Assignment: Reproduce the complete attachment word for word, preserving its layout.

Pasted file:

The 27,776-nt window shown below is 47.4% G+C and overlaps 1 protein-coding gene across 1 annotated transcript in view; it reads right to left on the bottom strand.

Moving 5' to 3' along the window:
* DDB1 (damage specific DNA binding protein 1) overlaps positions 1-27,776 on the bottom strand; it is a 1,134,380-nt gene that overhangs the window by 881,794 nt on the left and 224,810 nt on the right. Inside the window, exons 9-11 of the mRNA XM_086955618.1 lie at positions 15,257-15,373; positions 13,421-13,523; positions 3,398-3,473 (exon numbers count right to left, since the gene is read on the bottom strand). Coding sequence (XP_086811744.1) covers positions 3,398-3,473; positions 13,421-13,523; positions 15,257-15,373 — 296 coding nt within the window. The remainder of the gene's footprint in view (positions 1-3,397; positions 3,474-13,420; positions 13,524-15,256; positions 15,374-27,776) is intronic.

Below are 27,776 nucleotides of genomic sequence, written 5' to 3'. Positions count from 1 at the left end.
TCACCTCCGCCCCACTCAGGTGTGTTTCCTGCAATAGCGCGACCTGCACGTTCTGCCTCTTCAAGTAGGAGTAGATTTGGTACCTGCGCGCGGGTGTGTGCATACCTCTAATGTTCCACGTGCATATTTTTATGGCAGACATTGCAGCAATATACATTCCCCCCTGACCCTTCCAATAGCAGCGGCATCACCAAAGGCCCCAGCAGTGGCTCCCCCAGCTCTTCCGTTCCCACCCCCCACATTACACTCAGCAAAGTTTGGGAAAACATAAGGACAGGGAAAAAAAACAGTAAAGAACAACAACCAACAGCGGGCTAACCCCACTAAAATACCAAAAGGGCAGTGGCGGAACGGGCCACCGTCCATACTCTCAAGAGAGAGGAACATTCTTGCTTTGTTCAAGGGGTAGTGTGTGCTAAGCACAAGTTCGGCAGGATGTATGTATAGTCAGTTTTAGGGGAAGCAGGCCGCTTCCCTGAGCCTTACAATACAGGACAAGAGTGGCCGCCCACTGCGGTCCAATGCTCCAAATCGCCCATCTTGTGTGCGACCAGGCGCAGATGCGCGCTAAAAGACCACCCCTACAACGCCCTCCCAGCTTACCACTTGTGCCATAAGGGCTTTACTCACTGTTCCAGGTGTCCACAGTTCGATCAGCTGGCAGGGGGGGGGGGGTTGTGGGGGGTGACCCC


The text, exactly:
The 27,776-nt window shown below is 47.4% G+C and overlaps 1 protein-coding gene across 1 annotated transcript in view; it reads right to left on the bottom strand.

Moving 5' to 3' along the window:
* DDB1 (damage specific DNA binding protein 1) overlaps positions 1-27,776 on the bottom strand; it is a 1,134,380-nt gene that overhangs the window by 881,794 nt on the left and 224,810 nt on the right. Inside the window, exons 9-11 of the mRNA XM_086955618.1 lie at positions 15,257-15,373; positions 13,421-13,523; positions 3,398-3,473 (exon numbers count right to left, since the gene is read on the bottom strand). Coding sequence (XP_086811744.1) covers positions 3,398-3,473; positions 13,421-13,523; positions 15,257-15,373 — 296 coding nt within the window. The remainder of the gene's footprint in view (positions 1-3,397; positions 3,474-13,420; positions 13,524-15,256; positions 15,374-27,776) is intronic.

Below are 27,776 nucleotides of genomic sequence, written 5' to 3'. Positions count from 1 at the left end.
TCACCTCCGCCCCACTCAGGTGTGTTTCCTGCAATAGCGCGACCTGCACGTTCTGCCTCTTCAAGTAGGAGTAGATTTGGTACCTGCGCGCGGGTGTGTGCATACCTCTAATGTTCCACGTGCATATTTTTATGGCAGACATTGCAGCAATATACATTCCCCCCTGACCCTTCCAATAGCAGCGGCATCACCAAAGGCCCCAGCAGTGGCTCCCCCAGCTCTTCCGTTCCCACCCCCCACATTACACTCAGCAAAGTTTGGGAAAACATAAGGACAGGGAAAAAAAACAGTAAAGAACAACAACCAACAGCGGGCTAACCCCACTAAAATACCAAAAGGGCAGTGGCGGAACGGGCCACCGTCCATACTCTCAAGAGAGAGGAACATTCTTGCTTTGTTCAAGGGGTAGTGTGTGCTAAGCACAAGTTCGGCAGGATGTATGTATAGTCAGTTTTAGGGGAAGCAGGCCGCTTCCCTGAGCCTTACAATACAGGACAAGAGTGGCCGCCCACTGCGGTCCAATGCTCCAAATCGCCCATCTTGTGTGCGACCAGGCGCAGATGCGCGCTAAAAGACCACCCCTACAACGCCCTCCCAGCTTACCACTTGTGCCATAAGGGCTTTACTCACTGTTCCAGGTGTCCACAGTTCGATCAGCTGGCAGGGGGGGGGGGGTTGTGGGGGGTGACCCC